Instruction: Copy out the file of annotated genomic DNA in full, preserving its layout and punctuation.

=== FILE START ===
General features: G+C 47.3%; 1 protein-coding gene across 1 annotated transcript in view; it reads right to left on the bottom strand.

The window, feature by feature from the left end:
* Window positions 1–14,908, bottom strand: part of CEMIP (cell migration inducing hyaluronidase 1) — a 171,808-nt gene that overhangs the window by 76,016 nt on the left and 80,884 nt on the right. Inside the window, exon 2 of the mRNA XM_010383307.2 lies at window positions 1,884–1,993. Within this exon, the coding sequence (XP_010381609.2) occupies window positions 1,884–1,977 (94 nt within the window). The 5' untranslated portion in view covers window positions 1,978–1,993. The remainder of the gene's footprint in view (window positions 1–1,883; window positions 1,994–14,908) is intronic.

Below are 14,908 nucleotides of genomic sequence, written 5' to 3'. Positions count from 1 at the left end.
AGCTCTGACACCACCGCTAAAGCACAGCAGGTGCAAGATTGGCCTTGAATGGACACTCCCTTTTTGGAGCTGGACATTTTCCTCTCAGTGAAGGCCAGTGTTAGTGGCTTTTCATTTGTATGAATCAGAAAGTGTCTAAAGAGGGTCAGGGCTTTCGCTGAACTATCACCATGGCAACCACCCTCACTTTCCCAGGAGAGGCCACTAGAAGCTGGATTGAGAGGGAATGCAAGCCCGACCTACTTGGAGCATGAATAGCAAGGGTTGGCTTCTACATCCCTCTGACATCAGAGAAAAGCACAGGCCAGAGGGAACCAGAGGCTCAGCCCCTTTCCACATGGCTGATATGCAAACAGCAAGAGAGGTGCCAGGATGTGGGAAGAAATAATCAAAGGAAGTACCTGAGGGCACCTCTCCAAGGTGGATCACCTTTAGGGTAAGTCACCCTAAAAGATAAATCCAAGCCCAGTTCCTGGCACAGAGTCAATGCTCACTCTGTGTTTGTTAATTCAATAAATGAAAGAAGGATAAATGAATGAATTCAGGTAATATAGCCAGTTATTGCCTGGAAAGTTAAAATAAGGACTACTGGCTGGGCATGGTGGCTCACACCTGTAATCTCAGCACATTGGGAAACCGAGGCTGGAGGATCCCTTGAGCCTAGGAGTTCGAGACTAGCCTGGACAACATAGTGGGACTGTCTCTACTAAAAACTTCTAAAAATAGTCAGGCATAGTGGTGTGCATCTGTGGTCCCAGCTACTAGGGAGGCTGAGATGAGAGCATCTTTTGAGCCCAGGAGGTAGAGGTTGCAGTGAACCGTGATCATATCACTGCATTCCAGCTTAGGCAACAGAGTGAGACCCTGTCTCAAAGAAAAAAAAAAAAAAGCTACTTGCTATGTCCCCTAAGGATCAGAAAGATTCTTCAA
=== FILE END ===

General features: G+C 47.3%; 1 protein-coding gene across 1 annotated transcript in view; it reads right to left on the bottom strand.

The window, feature by feature from the left end:
* Window positions 1–14,908, bottom strand: part of CEMIP (cell migration inducing hyaluronidase 1) — a 171,808-nt gene that overhangs the window by 76,016 nt on the left and 80,884 nt on the right. Inside the window, exon 2 of the mRNA XM_010383307.2 lies at window positions 1,884–1,993. Within this exon, the coding sequence (XP_010381609.2) occupies window positions 1,884–1,977 (94 nt within the window). The 5' untranslated portion in view covers window positions 1,978–1,993. The remainder of the gene's footprint in view (window positions 1–1,883; window positions 1,994–14,908) is intronic.

Below are 14,908 nucleotides of genomic sequence, written 5' to 3'. Positions count from 1 at the left end.
AGCTCTGACACCACCGCTAAAGCACAGCAGGTGCAAGATTGGCCTTGAATGGACACTCCCTTTTTGGAGCTGGACATTTTCCTCTCAGTGAAGGCCAGTGTTAGTGGCTTTTCATTTGTATGAATCAGAAAGTGTCTAAAGAGGGTCAGGGCTTTCGCTGAACTATCACCATGGCAACCACCCTCACTTTCCCAGGAGAGGCCACTAGAAGCTGGATTGAGAGGGAATGCAAGCCCGACCTACTTGGAGCATGAATAGCAAGGGTTGGCTTCTACATCCCTCTGACATCAGAGAAAAGCACAGGCCAGAGGGAACCAGAGGCTCAGCCCCTTTCCACATGGCTGATATGCAAACAGCAAGAGAGGTGCCAGGATGTGGGAAGAAATAATCAAAGGAAGTACCTGAGGGCACCTCTCCAAGGTGGATCACCTTTAGGGTAAGTCACCCTAAAAGATAAATCCAAGCCCAGTTCCTGGCACAGAGTCAATGCTCACTCTGTGTTTGTTAATTCAATAAATGAAAGAAGGATAAATGAATGAATTCAGGTAATATAGCCAGTTATTGCCTGGAAAGTTAAAATAAGGACTACTGGCTGGGCATGGTGGCTCACACCTGTAATCTCAGCACATTGGGAAACCGAGGCTGGAGGATCCCTTGAGCCTAGGAGTTCGAGACTAGCCTGGACAACATAGTGGGACTGTCTCTACTAAAAACTTCTAAAAATAGTCAGGCATAGTGGTGTGCATCTGTGGTCCCAGCTACTAGGGAGGCTGAGATGAGAGCATCTTTTGAGCCCAGGAGGTAGAGGTTGCAGTGAACCGTGATCATATCACTGCATTCCAGCTTAGGCAACAGAGTGAGACCCTGTCTCAAAGAAAAAAAAAAAAAAGCTACTTGCTATGTCCCCTAAGGATCAGAAAGATTCTTCAA